10 Mobile Applications for Genealogy Research
Perhaps you are one of those people so addicted to genealogy that you need to constantly be in a state of research. If so, you don’t want to have to lug a computer around with you everywhere you go. However, if you have a smart phone, here are some apps that might help you satisfy your genealogy craving while you are on the go.
If you have an online family tree at Ancestry.com then this app is a must. It syncs with your online family trees and you can add new family members, upload source documents, and research Ancestry.com hints.
There are three sections to the app — Hints, Tree, and DNA. The Hints view contains a listing of available tips or clues that you can scroll through and review when you have the time. The Tree view is similar to the online Family Tree view, and you can select an individual to see the LifeStory page, Family page, or Gallery. The DNA section shows information on your genetic ancestry, DNA matches, and DNA circles (if you have tested with AncestryDNA).
Within the Tree view, there are some features that provide the ability to search records directly from the app (especially useful if you have a subscription to Ancestry.com). The app’s search interface also allows you to filter the results to cut down on the number of items to review. In the app’s settings, you can choose the default family tree displayed by the app, and you can elect to create a new family tree. The following figure shows the Family page for William Henry Abell.
Ancestry also has a few other apps including:
- Ancestry Academy: The app provides training videos on genealogical research and how to use Ancestry.com.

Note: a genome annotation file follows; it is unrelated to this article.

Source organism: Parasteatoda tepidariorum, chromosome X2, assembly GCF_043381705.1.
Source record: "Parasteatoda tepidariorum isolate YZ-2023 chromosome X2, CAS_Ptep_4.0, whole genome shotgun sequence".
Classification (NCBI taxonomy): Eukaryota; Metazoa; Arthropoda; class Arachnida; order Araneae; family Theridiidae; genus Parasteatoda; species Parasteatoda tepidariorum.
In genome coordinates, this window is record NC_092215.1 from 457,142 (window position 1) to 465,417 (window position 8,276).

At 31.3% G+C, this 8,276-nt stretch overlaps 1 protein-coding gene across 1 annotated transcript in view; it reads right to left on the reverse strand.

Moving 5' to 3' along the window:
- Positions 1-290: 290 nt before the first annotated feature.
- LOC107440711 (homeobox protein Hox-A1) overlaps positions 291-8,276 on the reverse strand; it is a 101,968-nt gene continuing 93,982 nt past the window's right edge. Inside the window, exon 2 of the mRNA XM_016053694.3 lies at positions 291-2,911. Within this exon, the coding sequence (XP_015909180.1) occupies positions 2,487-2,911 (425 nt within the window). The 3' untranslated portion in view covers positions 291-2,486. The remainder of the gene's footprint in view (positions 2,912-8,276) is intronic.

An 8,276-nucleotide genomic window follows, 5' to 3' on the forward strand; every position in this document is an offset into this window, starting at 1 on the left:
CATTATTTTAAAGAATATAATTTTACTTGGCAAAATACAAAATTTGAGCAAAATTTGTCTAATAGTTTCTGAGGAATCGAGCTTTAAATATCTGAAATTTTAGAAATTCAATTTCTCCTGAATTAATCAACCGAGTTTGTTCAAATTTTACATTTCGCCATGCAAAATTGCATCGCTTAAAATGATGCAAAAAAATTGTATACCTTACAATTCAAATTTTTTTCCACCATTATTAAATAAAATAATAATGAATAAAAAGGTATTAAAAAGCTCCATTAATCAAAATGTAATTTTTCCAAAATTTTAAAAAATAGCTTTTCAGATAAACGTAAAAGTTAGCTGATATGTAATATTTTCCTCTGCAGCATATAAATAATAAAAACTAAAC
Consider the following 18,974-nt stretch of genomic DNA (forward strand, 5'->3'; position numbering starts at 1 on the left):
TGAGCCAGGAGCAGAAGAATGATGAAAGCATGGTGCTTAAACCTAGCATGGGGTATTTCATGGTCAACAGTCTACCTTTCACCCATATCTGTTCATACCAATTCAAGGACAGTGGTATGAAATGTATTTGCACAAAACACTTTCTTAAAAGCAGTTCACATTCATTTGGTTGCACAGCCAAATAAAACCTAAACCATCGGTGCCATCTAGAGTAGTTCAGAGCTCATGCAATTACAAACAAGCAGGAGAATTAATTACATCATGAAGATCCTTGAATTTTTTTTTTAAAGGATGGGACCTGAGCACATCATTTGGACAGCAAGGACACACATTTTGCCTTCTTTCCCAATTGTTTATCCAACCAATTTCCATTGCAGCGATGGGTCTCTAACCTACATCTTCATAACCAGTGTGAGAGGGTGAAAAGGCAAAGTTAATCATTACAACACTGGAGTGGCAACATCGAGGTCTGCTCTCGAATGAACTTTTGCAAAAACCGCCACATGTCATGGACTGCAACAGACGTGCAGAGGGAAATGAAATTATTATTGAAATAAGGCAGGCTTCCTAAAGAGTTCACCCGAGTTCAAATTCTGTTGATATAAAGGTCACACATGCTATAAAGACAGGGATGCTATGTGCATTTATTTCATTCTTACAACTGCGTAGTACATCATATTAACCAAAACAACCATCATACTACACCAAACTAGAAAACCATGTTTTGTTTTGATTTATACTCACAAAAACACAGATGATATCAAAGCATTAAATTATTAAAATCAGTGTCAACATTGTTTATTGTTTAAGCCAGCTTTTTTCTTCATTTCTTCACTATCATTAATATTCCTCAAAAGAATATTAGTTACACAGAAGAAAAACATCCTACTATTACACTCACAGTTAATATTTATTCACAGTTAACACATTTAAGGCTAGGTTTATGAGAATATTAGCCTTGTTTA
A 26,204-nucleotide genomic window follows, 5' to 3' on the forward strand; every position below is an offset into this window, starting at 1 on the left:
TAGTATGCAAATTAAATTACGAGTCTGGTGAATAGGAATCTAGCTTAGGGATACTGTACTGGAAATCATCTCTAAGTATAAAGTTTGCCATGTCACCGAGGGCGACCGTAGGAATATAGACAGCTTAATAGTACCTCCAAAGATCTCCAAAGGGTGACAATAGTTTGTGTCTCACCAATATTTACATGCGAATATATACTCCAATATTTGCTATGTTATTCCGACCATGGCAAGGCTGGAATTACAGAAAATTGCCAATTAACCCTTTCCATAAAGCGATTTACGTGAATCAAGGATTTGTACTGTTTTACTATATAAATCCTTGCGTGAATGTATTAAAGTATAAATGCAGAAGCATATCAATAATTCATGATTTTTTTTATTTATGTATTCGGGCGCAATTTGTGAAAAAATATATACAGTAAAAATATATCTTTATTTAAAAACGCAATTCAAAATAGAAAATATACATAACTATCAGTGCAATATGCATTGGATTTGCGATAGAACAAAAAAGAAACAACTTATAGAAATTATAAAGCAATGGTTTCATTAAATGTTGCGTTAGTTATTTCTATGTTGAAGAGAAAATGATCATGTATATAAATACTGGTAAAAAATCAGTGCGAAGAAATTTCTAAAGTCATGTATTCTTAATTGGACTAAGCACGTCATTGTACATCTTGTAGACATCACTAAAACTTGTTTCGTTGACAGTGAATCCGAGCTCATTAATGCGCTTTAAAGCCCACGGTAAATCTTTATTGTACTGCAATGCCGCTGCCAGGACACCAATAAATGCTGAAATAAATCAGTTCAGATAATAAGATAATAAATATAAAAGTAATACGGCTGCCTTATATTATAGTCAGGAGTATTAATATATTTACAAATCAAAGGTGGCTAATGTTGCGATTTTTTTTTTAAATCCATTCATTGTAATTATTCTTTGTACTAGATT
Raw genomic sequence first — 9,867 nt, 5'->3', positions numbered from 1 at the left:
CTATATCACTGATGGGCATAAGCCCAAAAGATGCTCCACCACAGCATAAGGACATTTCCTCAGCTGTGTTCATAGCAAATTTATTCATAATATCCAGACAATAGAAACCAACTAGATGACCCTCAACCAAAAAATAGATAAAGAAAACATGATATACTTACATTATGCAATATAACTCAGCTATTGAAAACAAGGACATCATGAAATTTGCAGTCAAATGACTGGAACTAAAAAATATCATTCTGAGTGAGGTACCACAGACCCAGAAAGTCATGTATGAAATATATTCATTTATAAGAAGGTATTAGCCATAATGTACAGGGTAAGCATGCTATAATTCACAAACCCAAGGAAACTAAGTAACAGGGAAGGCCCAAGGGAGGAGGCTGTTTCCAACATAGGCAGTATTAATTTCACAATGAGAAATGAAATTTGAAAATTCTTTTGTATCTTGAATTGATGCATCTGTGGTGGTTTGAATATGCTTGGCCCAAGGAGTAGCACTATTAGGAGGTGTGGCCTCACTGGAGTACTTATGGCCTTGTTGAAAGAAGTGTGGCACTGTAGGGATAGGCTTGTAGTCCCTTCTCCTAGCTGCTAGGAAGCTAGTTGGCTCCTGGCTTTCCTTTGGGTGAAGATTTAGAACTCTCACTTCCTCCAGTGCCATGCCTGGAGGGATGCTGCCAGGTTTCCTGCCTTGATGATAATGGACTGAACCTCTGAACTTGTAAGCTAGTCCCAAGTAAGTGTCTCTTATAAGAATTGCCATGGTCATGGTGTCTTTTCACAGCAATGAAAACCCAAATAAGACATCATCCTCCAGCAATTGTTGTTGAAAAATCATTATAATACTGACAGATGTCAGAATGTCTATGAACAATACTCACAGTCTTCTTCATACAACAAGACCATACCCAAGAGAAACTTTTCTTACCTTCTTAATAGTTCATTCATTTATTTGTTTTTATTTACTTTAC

- AncestryDNA: If you have tested your DNA with Ancestry, the app will provide the ethnicity estimate and show you your matches.
- Find a Grave: The companion app to the online cemetery website.
- Shoebox: The app is for taking pictures with your phone and adding it to individuals in your online family tree.
- We’re Related: Purely for entertainment purposes, the app hypothesizes how you are related to celebrities based upon online trees (which may or may not be substantiated through sources).
FamilySearch Tree is the companion app to the FamilySearch Family Tree website. The app provides a pedigree view of your ancestors and you can build your family tree directly from the app. You can view your ancestors with tasks associated with them and search the collection of historical records and attach them to your tree through the app. The app has a memories screen that allows you to upload photos, audio files, stories, or documents. Also, you can view Adobe PDF versions of pedigree, family, family with sources, fan and portrait pedigree charts.
The following figure shows the Pedigree view within the app. FamilySearch also produces the Memories app that allows you to save photographs, stories, documents, and audio files.
The RootsMagic app is a companion to the RootsMagic software available on personal computers. Rather than syncing with a web application, like Ancestry and FamilySearch Tree, RootsMagic uses the actual RootsMagic file.
You can place the file on your smart phone/tablet by uploading the RootsMagic file on your computer to Dropbox or by transferring it through iTunes (for Apple devices). As it is a copy of your RootsMagic file, you won’t be able to change items on the device. Along with information about your ancestors, you can also find lists of sources, things to-do, research, addresses, repositories, and places. There are also nifty tools in the app including date calculator, relationship calculator, soundex calculator, and a perpetual calendar.